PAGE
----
I also made sure to reiterate that if Geno starts out the 2023 season like how he finished the 2022 season, that Seattle probably wouldn’t hesitate to give Drew Lock a shot. That’s what happens when over the course of only one year you spend two first round picks on offense (Cross, JSN), two second round picks (Walker, Charbonnet), a third round pick (Lucas), extend a wide receiver (Metcalf), trade for a former first round tight end (Fant), and get two interior starters under contract (Brown, Haynes).
That’s NINE major moves in 14 months, not even counting the change at quarterback.
Why do this? As I’ve been saying and will continue to repeat, I think the new expectation in the NFL has to be that you must keep up with the highest-scoring offenses in the league and that will only happen with a high-powered PASSING offense, which in this case will still be complemented with an explosive running game because the Seahawks do not have Patrick Mahomes or Josh Allen. That part is accepted, but Seattle can no longer ignore the types of teams that make deep playoff runs:
The Chiefs and Eagles led their respective conferences in points scored last season; Philadelphia wasn’t top-20 in pass attempts but did add A.J. Brown and DeVonta Smith in the course of one year.
In 2021, the Rams and Bengals both scored 460 points (Seattle scored 407 points last season, by comparison) and featured exceptional depth at wide receiver and had made recent changes at quarterback.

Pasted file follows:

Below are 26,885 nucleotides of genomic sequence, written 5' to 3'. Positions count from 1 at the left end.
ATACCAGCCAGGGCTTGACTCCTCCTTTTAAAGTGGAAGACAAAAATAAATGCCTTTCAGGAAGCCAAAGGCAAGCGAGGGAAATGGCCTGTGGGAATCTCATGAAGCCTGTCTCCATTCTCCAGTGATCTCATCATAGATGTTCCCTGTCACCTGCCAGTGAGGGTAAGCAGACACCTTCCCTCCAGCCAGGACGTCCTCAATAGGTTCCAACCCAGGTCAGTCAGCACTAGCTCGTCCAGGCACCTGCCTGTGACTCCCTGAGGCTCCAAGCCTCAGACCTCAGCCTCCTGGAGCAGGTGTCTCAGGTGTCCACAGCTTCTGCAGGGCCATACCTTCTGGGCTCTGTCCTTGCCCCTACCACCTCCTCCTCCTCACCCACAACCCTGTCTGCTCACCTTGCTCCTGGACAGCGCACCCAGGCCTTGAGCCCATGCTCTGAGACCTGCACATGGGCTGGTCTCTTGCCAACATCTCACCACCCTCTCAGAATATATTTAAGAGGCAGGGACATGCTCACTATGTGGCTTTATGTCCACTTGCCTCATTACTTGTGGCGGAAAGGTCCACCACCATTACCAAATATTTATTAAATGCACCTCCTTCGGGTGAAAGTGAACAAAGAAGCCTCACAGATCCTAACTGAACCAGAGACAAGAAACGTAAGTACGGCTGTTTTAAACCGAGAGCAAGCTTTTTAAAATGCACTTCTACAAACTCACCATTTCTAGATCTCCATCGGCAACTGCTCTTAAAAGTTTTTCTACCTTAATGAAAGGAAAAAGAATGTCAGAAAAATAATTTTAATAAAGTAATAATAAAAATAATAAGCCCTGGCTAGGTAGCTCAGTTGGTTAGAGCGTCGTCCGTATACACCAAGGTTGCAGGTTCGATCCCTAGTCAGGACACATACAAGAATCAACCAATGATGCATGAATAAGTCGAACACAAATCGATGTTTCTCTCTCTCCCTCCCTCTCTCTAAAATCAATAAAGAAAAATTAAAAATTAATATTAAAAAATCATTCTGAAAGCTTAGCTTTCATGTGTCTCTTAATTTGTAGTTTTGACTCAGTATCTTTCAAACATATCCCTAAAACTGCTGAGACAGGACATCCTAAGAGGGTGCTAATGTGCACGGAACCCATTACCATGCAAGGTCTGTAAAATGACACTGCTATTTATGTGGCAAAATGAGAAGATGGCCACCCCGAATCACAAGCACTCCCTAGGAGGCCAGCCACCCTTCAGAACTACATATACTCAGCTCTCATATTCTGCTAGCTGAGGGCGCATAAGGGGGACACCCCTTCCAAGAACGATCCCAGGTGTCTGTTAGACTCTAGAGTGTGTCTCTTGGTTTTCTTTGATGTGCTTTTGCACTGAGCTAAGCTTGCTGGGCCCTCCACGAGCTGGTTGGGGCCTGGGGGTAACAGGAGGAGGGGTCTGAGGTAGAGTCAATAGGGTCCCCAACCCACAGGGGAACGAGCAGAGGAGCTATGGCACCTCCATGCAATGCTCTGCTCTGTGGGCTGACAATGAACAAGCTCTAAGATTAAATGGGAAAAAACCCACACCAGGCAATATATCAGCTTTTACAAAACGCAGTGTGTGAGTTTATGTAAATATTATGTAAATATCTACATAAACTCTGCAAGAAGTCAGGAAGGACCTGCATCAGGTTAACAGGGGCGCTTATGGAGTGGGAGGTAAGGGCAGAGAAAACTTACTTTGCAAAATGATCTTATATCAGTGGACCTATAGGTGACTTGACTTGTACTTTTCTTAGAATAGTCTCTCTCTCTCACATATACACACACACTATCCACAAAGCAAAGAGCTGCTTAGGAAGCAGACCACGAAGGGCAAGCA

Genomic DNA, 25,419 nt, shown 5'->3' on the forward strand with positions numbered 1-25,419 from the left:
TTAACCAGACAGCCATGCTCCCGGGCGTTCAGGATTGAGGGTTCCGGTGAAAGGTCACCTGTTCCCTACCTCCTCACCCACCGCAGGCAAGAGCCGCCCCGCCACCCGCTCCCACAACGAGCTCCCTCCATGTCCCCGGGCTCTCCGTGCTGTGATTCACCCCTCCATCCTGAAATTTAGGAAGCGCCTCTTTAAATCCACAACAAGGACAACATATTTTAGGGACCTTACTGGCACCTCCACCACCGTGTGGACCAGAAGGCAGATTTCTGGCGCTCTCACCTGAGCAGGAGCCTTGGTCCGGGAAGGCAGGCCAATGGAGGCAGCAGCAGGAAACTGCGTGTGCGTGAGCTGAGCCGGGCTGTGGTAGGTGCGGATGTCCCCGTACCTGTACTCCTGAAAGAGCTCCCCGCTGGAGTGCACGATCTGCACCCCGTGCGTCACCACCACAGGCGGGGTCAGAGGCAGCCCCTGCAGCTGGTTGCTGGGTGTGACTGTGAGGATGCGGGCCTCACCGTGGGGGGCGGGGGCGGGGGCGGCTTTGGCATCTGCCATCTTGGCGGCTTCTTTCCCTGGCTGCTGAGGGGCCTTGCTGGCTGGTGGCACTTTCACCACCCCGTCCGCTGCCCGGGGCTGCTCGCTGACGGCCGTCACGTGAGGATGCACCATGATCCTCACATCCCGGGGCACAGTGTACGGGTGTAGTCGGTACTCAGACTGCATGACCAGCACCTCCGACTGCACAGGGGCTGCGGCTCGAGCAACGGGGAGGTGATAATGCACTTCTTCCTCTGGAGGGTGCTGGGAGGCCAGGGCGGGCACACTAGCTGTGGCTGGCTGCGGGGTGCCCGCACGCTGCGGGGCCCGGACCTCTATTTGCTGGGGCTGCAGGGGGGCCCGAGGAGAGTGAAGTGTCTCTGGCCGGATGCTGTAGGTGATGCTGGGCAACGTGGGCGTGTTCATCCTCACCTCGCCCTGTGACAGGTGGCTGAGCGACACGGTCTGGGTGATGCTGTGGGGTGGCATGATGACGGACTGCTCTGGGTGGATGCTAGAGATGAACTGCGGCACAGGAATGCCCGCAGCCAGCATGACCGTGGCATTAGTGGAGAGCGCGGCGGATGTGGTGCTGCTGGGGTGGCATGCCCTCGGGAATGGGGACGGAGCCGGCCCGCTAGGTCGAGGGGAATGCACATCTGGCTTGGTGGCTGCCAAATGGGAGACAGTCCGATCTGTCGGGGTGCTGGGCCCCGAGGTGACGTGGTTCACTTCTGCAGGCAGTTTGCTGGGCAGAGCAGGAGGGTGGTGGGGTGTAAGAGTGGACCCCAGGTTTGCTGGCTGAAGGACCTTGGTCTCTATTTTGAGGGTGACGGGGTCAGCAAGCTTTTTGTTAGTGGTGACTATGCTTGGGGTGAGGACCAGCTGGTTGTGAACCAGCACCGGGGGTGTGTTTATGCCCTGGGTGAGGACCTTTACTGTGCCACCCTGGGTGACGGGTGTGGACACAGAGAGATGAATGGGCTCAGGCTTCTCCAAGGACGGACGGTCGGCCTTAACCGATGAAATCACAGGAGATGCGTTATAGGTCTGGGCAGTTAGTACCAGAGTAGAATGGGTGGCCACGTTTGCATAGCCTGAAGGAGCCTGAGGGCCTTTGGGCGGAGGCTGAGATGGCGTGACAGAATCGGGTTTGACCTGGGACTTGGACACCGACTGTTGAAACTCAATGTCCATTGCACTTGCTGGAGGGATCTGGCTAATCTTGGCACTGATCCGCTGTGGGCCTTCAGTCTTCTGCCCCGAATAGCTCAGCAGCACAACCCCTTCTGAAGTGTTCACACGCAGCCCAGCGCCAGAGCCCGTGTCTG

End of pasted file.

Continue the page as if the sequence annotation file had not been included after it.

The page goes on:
In 2020, the Bucs made a change at QB by acquiring Tom Brady and added Rob Gronkowski and Antonio Brown to a team that already had Mike Evans, Chris Godwin; the Chiefs were third in the AFC in points and of course, have Mahomes, and at that time had Tyreek Hill with Travis Kelce.
The Seahawks need to be able to score 35 points and not just when they’re facing the Lions. They need to be able to score at least 30 points at will, against playoff teams, and they need to be able to score seven points when there’s less than two minutes left in the game. Which Super Bowl winners of late haven’t had to win at least one playoff game without throwing themselves into the lead in the fourth quarter?
Perhaps Seattle could have constructed an offense like that with Russell Wilson. But even after trading Wilson—and in large part thanks to trading him—the Seahawks have still been able to build an offense that at least in theory could catch up to the top-ranked passing offenses in the near future.
That’s why when you commit to a reboot, you fully commit to it. You don’t desperately grip onto what remains of your past in an attempt to remind fans of their fandom because you think that’s what will keep them coming back for more. Franchises are harmed more by waiting too long to kill off a main character than by doing it too soon.
In fact, if you do it at the right time, we won’t even notice.